Carpel tunnel syndrome is a common problem of the hand and wrist. It happens when the nerves that run through narrow channels in the underside of the wrist get compressed. This causes pain, tingling, burning and numbness in the hand, wrist and arm.
Here we’re going to look at what causes it, how it’s treated and what you can do to prevent it.
What is carpel tunnel syndrome?
The median nerve runs along the underside of the wrist and into the hand. It helps you move your thumbs and the 1st 3 fingers on each hand. It lies in a special channel called the carpel tunnel which is made up of bones and other tissues such as ligaments and tendons.
If these other tissues become swollen they press on the median nerve and this causes the symptoms you get.
What are the symptoms of carpel tunnel syndrome?
If you have some of these symptoms you may well have carpel tunnel syndrome – one or both hands may be affected:
- Tingling, burning and/or numbness in the hands, fingers and wrists. The thumb, forefinger and middle finger are usually affected.
- You may feel that your thumb and fingers are swollen but there is little or no swelling to see.
- Pain in the palm of your hand, forearm or wrist.
- Pain/tingling/numbness that’s worse at night than during the day. The pain may cause you to wake up and want to shake your hands to get rid of it.
- The more you use the affected hand the more painful it becomes.
- Trouble gripping things like a cup, the car steering wheel or a door handle etc.
- Weakness in the hand and wrist.
- You may have difficulty telling the difference between hot and cold when you touch an object.
What causes carpel tunnel syndrome?
Doing the same tasks in the same way over and over again, over a long period of time can cause carpel tunnel syndrome. Tasks such as typing, playing a musical instrument, working on a packing line, needle work, production line working, gardening or canoeing are examples.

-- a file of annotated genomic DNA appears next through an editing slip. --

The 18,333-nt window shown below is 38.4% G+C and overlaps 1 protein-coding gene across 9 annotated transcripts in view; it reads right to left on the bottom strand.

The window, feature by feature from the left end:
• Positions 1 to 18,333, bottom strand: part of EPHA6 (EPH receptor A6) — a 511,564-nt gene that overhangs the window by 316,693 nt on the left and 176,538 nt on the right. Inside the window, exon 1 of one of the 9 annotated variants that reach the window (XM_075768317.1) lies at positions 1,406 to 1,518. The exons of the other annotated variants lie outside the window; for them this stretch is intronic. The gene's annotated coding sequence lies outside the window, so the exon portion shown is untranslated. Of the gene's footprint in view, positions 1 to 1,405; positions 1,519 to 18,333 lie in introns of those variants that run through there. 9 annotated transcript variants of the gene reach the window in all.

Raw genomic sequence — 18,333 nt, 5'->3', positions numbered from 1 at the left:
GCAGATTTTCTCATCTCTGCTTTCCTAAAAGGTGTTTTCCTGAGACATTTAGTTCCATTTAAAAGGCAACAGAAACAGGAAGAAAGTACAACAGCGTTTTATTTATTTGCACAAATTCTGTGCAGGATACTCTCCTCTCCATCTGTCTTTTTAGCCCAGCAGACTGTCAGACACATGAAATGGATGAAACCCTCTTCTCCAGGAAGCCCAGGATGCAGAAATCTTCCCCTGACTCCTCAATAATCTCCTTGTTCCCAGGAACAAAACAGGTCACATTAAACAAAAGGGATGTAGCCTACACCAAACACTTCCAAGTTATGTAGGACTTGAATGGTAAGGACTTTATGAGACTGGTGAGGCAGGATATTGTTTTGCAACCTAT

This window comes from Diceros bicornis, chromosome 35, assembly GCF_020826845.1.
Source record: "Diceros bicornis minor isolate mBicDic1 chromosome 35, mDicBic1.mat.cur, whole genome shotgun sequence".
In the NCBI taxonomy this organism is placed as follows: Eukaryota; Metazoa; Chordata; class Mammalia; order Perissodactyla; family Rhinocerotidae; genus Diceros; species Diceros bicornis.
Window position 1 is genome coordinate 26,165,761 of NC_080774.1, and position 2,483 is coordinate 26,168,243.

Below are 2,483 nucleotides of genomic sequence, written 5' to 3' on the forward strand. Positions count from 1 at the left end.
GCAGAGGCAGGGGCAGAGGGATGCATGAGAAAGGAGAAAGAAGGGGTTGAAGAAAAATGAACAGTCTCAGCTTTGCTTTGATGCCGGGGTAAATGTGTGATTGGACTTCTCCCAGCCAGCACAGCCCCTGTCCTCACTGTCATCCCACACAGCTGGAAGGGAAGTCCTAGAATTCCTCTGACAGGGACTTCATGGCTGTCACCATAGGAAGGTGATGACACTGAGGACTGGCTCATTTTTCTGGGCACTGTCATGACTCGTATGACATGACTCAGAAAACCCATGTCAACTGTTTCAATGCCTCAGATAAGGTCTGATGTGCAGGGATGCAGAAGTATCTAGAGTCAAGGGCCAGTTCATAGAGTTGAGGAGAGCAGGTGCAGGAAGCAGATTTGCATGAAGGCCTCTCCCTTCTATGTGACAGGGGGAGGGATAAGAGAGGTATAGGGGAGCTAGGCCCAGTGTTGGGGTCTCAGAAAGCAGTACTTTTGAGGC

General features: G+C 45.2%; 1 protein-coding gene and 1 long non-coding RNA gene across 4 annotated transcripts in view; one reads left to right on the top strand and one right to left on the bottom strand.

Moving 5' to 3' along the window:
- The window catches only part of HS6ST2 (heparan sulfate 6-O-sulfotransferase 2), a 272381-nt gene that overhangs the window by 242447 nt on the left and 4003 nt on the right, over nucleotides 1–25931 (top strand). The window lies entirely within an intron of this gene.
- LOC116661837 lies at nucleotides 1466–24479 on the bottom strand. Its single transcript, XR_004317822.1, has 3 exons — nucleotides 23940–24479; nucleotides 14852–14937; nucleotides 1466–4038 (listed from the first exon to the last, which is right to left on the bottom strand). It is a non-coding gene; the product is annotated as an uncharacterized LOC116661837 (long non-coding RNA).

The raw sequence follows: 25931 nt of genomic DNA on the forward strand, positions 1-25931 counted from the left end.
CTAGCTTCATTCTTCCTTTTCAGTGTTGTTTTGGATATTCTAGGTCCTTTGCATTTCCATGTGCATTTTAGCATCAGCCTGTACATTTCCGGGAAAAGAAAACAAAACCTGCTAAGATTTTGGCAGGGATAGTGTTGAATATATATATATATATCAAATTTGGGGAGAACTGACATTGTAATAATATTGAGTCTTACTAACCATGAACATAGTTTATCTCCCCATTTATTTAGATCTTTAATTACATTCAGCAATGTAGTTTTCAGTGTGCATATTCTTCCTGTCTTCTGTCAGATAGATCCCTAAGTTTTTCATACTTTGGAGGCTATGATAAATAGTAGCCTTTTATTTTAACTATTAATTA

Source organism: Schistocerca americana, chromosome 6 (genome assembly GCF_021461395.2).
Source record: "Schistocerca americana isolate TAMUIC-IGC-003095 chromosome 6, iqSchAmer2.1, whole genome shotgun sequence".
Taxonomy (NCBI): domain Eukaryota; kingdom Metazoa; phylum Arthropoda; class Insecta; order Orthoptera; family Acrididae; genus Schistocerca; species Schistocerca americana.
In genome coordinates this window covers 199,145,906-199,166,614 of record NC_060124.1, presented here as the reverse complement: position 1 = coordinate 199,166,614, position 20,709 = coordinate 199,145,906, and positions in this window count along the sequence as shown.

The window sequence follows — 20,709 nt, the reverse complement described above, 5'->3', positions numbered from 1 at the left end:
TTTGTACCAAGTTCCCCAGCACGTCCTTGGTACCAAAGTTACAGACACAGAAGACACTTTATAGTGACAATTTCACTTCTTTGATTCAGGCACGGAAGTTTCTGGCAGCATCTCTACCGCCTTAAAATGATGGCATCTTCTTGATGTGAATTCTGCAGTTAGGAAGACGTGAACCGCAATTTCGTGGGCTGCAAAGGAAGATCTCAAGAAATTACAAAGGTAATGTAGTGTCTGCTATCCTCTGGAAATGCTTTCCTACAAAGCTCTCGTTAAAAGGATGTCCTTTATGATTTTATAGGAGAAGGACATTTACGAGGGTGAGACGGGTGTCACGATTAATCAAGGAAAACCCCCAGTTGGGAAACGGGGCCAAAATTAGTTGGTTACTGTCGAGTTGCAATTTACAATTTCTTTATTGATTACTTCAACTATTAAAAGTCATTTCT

Some other medical diseases can predispose a person to getting carpel tunnel syndrome – diseases such as rheumatoid arthritis, diabetes or an injury to the wrist.
Or you may have an inherited tendency to the problem – you inherit the build of the carpel tunnels, like everything else, from your parents.
Women are more likely than men to get carpel tunnel problems.
How is it diagnosed?
Your doctor will ask you plenty of questions about your health and the problem you’ve been having. She may ask you to bend the wrist down for a minute or so to see if this brings on the sensations, or she may tap the inside of the wrist, which will give a sensation like an electric shock.
She may also order tests such as nerve conduction studies to see what’s happening in the carpel tunnels and how the nerves are responding.
What is the treatment for carpel tunnel syndrome?
There are several treatments for the condition.
- Drug treatment includes trying non-steroid anti-inflammatory drugs (NSAIDs) like aspirin or ibuprofen. These will help reduce the pain and bring down the swelling that’s causing the pain.
- Rest the hand as much as you can. This will be tough, especially if it’s your dominant hand. Try to do the tasks you usually do in a slightly different way and try to use your other hand to do tasks the affected hand does. Be patient with yourself, and persistent.
- Use the splint that your doctor will arrange for you. It will support the wrist and keep it still which will help to reduce the pain and discomfort and you can wear it at night.
- Ice over the area, massage and stretching exercises may also help.
- Your doctor may inject a steroid into the area if your symptoms are severe and not responding to the measures above. Steroids reduce the inflammation that’s causing the problem.
- If all else fails, surgery may be needed. Under anaesthetic, the surgeon will cut and release the ligament that’s putting pressure on the carpel tunnel. It takes about 4-6 weeks for the hand and wrist to recover completely and it’s very important to do the exercises that you’re given after surgery. Without them the hand and wrist become stiff and you won’t regain full use of them. If both hands are affected, one hand will be operated on and when it has fully recovered, the other will be addressed.
How can I prevent carpel tunnel syndrome?
Catching the symptoms and addressing them early is important.
If you’re overweight then losing weight will certainly help.
If an underlying disease is causing the problem then work with your doctor to get this under control.
Be aware of the tasks you do that bring on the symptoms. Try not to bend, extend or twist your hands for too long a period at a time. Talk to your supervisor at work to see if you can change your tasks.
Don’t rest with your wrists on a hard surface.
Change hands when doing repetitive tasks so that you’re using the non-affected hand.